The local language has a habit of placing ‘b’ before verbs when the subjunctive is needed and if you want to ask someone how they’re doing in Levantine Arabic, you’ll need to say ‘kifak.’ Another great way for telling the dialects apart is to listen for the words ‘yesterday’ and ‘tomorrow’ which are quite common in conversation and change dramatically across the Middle East. In Syria and Egypt you will hear ‘mbhera’ instead of أمس and ‘bokrah’ for tomorrow.
The easiest way to describe Gulf Arabic in one word might be ‘guttural.’ I tend to think it sounds both hard and at times nasal against the more delicate pronunciation of Levantine Arabic and the distinct sounds of Egyptian. However, it can vary vastly from the UAE to Kuwait, Saudi and Oman there are all local expressions and takes on pronunciation. In general though, you can listen out for the letter ق which can get a hard ‘g’ sound in Gulf Arabic dialects (thus, guttural). Along the coast and in Iraq, ق can even go from sounding like ‘g’ to ‘j’ (in stark contrast to the glottal stop heard on the Mediterranean coast).
If you’re trying to pick out a Gulf speaker you can also pay attention to the short vowels in their language. Arabic speakers in this region like to take the ‘u’ sound of the damma and make it into an ‘i’ reminiscent of a kasra. So you might hear ‘kill’ instead of ‘kull’ or ‘gilt’ instead of ‘gult’ for ‘said.’
North African Dialects
By far the most distant versions of Arabic, North African dialects, including Moroccan ‘darija,’ have been heavily influenced by both Berber and French. Some people say that listening to a Moroccan speak Arabic is like hearing someone with drums in their mouth as they remove almost all vowels and cluster consonants together so they come out sounding quick, accentented and well, drum-like.
Instead of ‘baarid’ you’ll hear a Moroccan say ‘brd’ for ‘cold’ which can be a bit difficult to pronounce and or process in the beginning. The Tunisians have slightly more delicate language than the Moroccans and Algerians but you’ll find some features are shared amongst them all including the conjugation of verbs using kan, kat, kay etc. So you will hear someone say ‘kan raqs’ for I dance or ‘kan sug’ for ‘I drive’ instead of using the MSA first person form of these verbs.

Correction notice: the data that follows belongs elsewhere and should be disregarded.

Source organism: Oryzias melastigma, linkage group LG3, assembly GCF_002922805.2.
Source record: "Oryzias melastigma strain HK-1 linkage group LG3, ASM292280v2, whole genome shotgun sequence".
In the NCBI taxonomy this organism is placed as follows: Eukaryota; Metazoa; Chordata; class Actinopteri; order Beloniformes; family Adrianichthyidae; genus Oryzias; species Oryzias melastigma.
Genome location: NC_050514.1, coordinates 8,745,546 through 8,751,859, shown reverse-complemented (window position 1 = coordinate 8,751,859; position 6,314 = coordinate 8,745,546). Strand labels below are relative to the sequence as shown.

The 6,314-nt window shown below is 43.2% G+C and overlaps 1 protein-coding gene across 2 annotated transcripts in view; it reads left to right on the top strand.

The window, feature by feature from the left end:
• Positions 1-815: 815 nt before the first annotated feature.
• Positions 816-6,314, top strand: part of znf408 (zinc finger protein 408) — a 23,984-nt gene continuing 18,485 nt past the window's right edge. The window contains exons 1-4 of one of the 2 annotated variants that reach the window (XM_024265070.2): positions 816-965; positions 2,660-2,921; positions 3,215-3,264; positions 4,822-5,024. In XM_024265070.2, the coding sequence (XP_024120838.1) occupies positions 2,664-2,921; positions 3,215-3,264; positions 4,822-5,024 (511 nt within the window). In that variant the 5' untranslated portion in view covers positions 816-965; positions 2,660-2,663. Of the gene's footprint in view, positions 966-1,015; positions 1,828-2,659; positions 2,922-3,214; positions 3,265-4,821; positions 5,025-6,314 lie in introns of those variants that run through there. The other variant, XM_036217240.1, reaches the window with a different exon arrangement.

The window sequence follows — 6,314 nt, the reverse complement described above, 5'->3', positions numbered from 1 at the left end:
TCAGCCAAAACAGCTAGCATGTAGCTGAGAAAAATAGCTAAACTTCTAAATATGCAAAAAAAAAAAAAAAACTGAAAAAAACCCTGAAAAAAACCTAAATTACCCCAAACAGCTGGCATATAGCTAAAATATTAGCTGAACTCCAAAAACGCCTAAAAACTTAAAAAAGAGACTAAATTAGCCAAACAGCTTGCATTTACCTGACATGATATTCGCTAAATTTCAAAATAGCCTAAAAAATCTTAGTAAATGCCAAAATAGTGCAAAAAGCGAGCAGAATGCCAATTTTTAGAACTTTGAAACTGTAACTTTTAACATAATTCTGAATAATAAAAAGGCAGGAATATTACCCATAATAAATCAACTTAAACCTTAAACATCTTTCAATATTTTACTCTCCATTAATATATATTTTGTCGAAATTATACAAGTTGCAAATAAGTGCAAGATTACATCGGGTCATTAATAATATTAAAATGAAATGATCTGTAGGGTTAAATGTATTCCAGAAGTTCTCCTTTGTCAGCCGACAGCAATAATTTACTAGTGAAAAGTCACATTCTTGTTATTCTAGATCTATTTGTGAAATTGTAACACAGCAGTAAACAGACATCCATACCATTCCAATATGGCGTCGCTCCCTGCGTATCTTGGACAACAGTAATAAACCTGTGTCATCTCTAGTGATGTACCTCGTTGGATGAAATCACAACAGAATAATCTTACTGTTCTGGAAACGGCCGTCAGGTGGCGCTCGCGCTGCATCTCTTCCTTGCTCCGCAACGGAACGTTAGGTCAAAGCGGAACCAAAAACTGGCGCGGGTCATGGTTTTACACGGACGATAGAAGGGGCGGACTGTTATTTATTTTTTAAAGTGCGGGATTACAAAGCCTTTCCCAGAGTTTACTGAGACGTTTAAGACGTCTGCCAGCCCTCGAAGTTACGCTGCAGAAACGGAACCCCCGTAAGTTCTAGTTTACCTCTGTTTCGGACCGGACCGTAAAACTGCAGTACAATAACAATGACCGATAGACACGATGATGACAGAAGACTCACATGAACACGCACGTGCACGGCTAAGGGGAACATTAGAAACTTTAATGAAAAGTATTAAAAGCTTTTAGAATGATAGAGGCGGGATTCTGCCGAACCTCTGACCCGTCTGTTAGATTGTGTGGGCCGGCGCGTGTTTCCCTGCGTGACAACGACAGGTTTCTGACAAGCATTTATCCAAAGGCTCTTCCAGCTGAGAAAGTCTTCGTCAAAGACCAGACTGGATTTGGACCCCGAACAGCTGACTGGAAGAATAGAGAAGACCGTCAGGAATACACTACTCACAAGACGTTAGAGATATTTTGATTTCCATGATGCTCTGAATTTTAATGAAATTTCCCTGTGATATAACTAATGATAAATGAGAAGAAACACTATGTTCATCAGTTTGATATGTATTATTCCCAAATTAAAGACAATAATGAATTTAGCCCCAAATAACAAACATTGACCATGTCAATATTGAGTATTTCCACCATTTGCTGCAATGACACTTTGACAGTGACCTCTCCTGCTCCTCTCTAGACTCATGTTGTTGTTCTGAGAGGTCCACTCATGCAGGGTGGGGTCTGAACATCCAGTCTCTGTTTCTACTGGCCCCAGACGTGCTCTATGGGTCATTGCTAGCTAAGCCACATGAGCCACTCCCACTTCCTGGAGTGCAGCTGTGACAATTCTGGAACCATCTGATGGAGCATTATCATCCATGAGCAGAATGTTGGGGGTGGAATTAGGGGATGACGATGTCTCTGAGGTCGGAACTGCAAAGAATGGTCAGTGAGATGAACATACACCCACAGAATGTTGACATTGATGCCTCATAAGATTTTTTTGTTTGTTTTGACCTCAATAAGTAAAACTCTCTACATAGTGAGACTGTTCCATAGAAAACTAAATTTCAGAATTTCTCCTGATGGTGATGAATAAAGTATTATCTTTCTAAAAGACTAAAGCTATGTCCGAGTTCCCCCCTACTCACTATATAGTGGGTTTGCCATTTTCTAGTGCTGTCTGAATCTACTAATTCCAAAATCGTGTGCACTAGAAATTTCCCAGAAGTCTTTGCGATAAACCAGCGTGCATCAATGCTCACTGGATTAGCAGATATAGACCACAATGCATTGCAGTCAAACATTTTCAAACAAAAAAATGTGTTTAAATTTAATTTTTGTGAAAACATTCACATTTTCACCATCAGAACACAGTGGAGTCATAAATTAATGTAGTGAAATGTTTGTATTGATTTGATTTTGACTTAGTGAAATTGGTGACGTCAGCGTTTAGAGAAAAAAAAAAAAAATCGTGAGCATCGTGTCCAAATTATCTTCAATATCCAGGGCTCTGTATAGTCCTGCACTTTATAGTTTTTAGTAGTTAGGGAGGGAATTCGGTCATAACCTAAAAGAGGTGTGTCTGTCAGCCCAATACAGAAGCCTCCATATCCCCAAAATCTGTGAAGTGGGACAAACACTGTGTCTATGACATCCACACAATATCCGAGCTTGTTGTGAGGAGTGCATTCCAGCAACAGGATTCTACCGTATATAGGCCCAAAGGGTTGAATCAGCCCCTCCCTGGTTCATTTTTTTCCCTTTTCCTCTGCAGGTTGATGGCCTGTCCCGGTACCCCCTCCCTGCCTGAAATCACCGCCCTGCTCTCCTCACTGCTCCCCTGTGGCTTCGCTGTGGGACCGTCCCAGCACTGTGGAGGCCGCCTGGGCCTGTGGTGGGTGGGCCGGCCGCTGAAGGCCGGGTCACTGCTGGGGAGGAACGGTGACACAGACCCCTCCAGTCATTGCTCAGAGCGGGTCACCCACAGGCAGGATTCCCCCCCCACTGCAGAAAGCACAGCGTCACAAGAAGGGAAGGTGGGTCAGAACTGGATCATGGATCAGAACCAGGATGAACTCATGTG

There is also plenty of unique vocabulary including words that look nothing like their Modern Standard counterparts, for example ‘sharjm’ is used for window and ‘saroot’ instead of ‘miftah’ for key.
To greet someone you might ask ‘kulchi beheer’ meaning ‘is everything good?’ and the response will typically be ‘labaas’ or ‘mzyena.’ There are many ‘z’ and ‘j’ sounds to be found in this dialect, including the ever popular local word for ‘beautiful’ which is ‘zwaina.’ For a Levantine or Gulf speaker, this variety almost doesn’t sound like Arabic, but its roots are still recognizable and if you imagine a few extra vowels sprinkled in, you might be able to follow the local conversation.
So many dialects!
So, how do Arabic speakers understand each other? This is a fair question given not everyone is so well educated as to speak proper MSA and many Arabic speakers communicate primarily in their dialect. For Arabs who travel frequently to do business across the Middle East, a sort of “Middle Arabic” is developing that uses mostly vocabulary from Fusha/MSA but puts it into a more colloquial grammar. For Arabic learners who speak English, the US State Department does courses in this version of Arabic that you might want to check out.
Nonetheless, if you are planning a trip abroad you will want to learn a few local phrases so you can express yourself and greet locals in their dialect. Local Arabic question words will also be important to learn as you can’t always ask for directions or buy a bus ticket if you only speak Modern Standard.
Keep in mind that while the abundance of dialects can seem overwhelming, they are actually great fun to learn and you can find more and more courses for them online. Feel free to use Lingua.ly’s free dictionary tool to store your new vocabulary and don’t forget to keep your feet wet in MSA as you’ll need it for all written and formal communication, regardless of how fluent you become in a particular Arabic dialect.